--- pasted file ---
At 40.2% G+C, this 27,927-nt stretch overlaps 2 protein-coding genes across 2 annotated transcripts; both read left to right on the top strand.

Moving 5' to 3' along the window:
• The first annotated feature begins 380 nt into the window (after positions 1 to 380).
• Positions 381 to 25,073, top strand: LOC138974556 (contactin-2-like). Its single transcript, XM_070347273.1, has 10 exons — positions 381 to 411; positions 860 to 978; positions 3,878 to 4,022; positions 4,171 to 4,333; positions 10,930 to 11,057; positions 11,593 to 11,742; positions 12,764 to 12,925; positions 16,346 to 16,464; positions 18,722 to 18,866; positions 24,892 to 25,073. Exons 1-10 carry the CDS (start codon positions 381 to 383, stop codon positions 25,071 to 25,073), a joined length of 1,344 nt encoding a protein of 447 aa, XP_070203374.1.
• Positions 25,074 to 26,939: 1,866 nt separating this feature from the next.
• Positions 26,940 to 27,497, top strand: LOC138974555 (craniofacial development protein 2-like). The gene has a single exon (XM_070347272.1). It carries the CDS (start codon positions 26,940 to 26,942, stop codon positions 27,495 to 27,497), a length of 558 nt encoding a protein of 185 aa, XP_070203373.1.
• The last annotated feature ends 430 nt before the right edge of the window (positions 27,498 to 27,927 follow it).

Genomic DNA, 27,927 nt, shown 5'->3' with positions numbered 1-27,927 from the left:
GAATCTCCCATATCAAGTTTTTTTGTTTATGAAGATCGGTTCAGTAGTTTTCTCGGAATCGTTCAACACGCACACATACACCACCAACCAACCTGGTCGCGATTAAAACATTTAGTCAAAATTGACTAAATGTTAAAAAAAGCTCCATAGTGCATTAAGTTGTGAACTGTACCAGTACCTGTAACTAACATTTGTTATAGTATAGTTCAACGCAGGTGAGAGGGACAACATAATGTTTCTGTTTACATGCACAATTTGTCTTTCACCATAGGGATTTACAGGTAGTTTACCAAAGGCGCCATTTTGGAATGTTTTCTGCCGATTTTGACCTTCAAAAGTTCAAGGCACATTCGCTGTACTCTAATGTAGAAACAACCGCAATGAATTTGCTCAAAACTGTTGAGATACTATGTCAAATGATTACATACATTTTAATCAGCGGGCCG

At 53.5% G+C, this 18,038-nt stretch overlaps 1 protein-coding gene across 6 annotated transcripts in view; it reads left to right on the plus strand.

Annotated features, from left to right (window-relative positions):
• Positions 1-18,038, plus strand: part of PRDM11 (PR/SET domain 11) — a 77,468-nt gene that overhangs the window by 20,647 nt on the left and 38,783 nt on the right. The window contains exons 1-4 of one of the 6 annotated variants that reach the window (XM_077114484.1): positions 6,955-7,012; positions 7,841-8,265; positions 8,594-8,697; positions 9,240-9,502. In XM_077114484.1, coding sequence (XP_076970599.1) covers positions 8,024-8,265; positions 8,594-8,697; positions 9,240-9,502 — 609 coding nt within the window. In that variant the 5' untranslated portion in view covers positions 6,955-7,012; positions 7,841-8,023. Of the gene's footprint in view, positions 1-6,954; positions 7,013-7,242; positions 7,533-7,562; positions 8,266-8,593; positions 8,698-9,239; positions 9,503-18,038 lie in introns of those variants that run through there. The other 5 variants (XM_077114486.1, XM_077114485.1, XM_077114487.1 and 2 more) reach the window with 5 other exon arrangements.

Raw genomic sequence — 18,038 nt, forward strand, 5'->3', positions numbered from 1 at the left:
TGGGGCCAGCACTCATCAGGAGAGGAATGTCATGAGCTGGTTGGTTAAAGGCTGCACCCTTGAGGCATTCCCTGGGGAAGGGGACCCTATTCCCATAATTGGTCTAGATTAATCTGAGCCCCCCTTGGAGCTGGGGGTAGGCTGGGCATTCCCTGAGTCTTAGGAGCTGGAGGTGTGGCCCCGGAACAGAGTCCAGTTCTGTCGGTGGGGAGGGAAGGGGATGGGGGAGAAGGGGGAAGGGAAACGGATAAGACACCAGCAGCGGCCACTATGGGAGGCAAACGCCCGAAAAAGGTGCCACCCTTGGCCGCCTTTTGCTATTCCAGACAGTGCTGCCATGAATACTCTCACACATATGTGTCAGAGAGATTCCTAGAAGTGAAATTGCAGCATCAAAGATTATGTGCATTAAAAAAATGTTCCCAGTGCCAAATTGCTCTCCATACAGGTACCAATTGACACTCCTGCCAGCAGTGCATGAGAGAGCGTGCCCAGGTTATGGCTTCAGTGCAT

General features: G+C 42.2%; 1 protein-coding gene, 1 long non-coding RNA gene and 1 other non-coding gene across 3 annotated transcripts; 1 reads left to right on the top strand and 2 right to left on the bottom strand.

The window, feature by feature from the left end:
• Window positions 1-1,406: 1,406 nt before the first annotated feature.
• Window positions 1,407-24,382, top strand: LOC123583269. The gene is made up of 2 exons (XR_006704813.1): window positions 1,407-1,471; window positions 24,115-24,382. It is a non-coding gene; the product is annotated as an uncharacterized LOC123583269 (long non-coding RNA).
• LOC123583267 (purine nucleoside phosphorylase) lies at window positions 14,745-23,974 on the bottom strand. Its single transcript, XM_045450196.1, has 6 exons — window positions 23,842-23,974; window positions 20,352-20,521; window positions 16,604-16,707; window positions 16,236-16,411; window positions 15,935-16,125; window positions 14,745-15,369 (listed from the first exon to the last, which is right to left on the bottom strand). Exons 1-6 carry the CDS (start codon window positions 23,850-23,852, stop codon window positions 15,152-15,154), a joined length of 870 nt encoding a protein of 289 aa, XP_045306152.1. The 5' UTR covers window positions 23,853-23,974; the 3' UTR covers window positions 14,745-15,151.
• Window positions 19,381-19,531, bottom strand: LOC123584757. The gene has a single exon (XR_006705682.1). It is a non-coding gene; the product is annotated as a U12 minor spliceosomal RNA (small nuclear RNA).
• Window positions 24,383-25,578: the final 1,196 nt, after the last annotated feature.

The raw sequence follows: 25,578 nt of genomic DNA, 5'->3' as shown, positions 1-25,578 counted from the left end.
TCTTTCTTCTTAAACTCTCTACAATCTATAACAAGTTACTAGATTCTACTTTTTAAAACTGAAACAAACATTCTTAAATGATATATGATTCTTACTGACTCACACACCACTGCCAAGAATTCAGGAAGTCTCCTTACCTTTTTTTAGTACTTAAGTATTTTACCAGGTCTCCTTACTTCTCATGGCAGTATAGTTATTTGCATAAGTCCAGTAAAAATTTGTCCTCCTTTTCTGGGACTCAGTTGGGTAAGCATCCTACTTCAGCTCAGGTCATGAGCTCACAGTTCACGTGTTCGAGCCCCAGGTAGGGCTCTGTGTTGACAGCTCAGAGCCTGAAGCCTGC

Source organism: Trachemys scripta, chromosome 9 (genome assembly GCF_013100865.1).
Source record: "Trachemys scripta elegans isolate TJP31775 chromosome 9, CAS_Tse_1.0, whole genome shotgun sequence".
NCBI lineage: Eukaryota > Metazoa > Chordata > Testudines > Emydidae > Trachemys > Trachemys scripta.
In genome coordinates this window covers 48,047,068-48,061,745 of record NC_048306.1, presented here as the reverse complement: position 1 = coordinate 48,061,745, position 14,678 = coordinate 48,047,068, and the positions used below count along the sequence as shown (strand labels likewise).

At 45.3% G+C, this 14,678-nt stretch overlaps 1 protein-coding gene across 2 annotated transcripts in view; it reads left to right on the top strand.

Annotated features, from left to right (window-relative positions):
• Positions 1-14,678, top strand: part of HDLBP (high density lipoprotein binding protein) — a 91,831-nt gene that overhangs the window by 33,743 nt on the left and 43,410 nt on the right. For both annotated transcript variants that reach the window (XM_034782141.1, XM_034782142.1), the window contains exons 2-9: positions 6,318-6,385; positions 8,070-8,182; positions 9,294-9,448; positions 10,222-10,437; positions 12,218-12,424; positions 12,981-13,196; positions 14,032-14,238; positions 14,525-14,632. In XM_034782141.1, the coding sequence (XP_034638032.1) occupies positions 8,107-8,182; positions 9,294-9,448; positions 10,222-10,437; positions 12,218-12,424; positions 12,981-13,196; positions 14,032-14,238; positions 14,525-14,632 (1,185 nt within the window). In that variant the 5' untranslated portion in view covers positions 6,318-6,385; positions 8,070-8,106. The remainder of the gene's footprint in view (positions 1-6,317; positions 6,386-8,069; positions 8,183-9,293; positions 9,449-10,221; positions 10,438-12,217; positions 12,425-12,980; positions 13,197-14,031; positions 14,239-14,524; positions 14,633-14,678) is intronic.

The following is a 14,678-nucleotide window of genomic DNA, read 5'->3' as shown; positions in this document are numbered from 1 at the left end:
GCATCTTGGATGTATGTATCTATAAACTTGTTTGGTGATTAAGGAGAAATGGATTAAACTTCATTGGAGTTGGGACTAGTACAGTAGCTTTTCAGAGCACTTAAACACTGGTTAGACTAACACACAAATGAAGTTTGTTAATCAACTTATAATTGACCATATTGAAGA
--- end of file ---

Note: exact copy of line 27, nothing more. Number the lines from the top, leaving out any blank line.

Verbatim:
In genome coordinates this window covers 48,047,068-48,061,745 of record NC_048306.1, presented here as the reverse complement: position 1 = coordinate 48,061,745, position 14,678 = coordinate 48,047,068, and the positions used below count along the sequence as shown (strand labels likewise).